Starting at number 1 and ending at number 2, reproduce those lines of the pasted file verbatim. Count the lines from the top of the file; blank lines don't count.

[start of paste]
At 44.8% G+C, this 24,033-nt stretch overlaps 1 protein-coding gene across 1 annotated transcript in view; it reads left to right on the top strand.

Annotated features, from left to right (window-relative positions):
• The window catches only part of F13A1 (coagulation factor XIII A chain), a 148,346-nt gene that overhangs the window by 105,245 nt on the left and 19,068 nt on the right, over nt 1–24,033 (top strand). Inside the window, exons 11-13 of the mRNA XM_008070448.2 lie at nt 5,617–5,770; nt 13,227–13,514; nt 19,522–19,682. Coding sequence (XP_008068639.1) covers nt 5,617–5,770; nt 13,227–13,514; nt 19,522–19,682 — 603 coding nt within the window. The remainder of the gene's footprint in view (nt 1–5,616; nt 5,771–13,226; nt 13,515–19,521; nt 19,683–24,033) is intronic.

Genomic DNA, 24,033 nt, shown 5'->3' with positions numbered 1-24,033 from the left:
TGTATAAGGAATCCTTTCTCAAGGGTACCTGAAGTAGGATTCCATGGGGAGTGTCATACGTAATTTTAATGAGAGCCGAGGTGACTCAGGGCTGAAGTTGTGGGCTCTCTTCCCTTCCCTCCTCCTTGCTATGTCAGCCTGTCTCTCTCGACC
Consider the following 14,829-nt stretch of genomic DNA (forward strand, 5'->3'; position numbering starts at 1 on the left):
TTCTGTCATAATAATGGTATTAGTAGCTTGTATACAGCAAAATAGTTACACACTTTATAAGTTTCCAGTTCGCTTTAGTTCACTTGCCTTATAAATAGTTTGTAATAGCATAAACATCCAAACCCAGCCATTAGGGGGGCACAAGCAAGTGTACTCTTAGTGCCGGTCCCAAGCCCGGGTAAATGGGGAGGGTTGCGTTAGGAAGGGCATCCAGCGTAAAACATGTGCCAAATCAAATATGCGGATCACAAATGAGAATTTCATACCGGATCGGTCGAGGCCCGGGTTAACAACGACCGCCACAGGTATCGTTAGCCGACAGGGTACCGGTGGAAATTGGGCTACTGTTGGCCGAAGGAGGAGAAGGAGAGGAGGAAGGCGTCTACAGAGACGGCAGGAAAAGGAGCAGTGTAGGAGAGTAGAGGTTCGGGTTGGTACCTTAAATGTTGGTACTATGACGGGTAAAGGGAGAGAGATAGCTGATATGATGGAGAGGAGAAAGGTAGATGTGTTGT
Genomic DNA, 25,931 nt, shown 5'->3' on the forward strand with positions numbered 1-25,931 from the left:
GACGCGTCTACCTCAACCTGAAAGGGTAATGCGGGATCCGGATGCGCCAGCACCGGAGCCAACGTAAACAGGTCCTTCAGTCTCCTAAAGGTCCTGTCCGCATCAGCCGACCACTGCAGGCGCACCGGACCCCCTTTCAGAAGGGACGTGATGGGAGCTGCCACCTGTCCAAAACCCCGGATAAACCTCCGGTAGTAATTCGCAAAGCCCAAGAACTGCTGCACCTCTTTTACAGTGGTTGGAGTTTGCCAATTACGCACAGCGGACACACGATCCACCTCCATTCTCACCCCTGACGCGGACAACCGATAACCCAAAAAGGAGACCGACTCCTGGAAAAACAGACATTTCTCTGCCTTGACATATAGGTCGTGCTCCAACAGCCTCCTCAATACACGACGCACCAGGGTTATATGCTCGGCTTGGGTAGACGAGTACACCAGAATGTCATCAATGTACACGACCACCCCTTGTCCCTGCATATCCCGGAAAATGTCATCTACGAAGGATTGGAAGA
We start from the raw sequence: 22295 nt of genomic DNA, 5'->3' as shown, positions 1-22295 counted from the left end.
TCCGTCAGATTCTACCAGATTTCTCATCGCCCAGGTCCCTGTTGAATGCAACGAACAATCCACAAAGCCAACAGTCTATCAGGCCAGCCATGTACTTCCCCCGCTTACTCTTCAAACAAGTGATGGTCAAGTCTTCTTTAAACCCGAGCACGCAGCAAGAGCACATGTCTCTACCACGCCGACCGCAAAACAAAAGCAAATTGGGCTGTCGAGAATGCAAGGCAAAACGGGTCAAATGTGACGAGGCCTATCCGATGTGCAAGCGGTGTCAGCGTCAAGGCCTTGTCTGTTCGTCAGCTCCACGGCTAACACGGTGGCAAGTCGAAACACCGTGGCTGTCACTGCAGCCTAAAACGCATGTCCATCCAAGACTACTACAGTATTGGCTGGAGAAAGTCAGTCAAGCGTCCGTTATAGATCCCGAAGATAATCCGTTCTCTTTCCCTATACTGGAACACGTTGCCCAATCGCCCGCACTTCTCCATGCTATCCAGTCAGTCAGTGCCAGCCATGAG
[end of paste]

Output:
At 44.8% G+C, this 24,033-nt stretch overlaps 1 protein-coding gene across 1 annotated transcript in view; it reads left to right on the top strand.

Annotated features, from left to right (window-relative positions):